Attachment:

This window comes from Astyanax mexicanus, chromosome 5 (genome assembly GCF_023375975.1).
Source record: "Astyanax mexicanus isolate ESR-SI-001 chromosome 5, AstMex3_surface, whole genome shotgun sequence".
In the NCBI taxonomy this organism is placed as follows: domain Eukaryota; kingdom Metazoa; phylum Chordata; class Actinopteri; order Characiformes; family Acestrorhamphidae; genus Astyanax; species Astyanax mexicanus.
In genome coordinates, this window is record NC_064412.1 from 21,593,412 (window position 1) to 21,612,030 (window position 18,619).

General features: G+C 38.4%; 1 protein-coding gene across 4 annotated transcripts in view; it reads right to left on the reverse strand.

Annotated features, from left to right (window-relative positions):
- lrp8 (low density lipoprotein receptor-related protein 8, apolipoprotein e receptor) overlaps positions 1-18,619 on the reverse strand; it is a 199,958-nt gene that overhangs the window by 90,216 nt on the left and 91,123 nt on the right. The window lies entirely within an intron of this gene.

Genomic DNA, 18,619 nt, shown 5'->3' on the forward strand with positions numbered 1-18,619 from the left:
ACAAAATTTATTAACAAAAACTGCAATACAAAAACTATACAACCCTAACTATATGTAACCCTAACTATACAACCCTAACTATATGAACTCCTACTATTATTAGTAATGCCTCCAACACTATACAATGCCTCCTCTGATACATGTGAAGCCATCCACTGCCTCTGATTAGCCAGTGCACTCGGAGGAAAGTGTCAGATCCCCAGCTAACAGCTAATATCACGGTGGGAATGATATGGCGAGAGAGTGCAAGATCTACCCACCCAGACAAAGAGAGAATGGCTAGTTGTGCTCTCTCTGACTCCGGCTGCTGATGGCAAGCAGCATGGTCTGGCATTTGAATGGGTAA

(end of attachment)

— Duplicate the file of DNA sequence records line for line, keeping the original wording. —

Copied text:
This window comes from Astyanax mexicanus, chromosome 5 (genome assembly GCF_023375975.1).
Source record: "Astyanax mexicanus isolate ESR-SI-001 chromosome 5, AstMex3_surface, whole genome shotgun sequence".
In the NCBI taxonomy this organism is placed as follows: domain Eukaryota; kingdom Metazoa; phylum Chordata; class Actinopteri; order Characiformes; family Acestrorhamphidae; genus Astyanax; species Astyanax mexicanus.
In genome coordinates, this window is record NC_064412.1 from 21,593,412 (window position 1) to 21,612,030 (window position 18,619).

General features: G+C 38.4%; 1 protein-coding gene across 4 annotated transcripts in view; it reads right to left on the reverse strand.

Annotated features, from left to right (window-relative positions):
- lrp8 (low density lipoprotein receptor-related protein 8, apolipoprotein e receptor) overlaps positions 1-18,619 on the reverse strand; it is a 199,958-nt gene that overhangs the window by 90,216 nt on the left and 91,123 nt on the right. The window lies entirely within an intron of this gene.

Genomic DNA, 18,619 nt, shown 5'->3' on the forward strand with positions numbered 1-18,619 from the left:
ACAAAATTTATTAACAAAAACTGCAATACAAAAACTATACAACCCTAACTATATGTAACCCTAACTATACAACCCTAACTATATGAACTCCTACTATTATTAGTAATGCCTCCAACACTATACAATGCCTCCTCTGATACATGTGAAGCCATCCACTGCCTCTGATTAGCCAGTGCACTCGGAGGAAAGTGTCAGATCCCCAGCTAACAGCTAATATCACGGTGGGAATGATATGGCGAGAGAGTGCAAGATCTACCCACCCAGACAAAGAGAGAATGGCTAGTTGTGCTCTCTCTGACTCCGGCTGCTGATGGCAAGCAGCATGGTCTGGCATTTGAATGGGTAA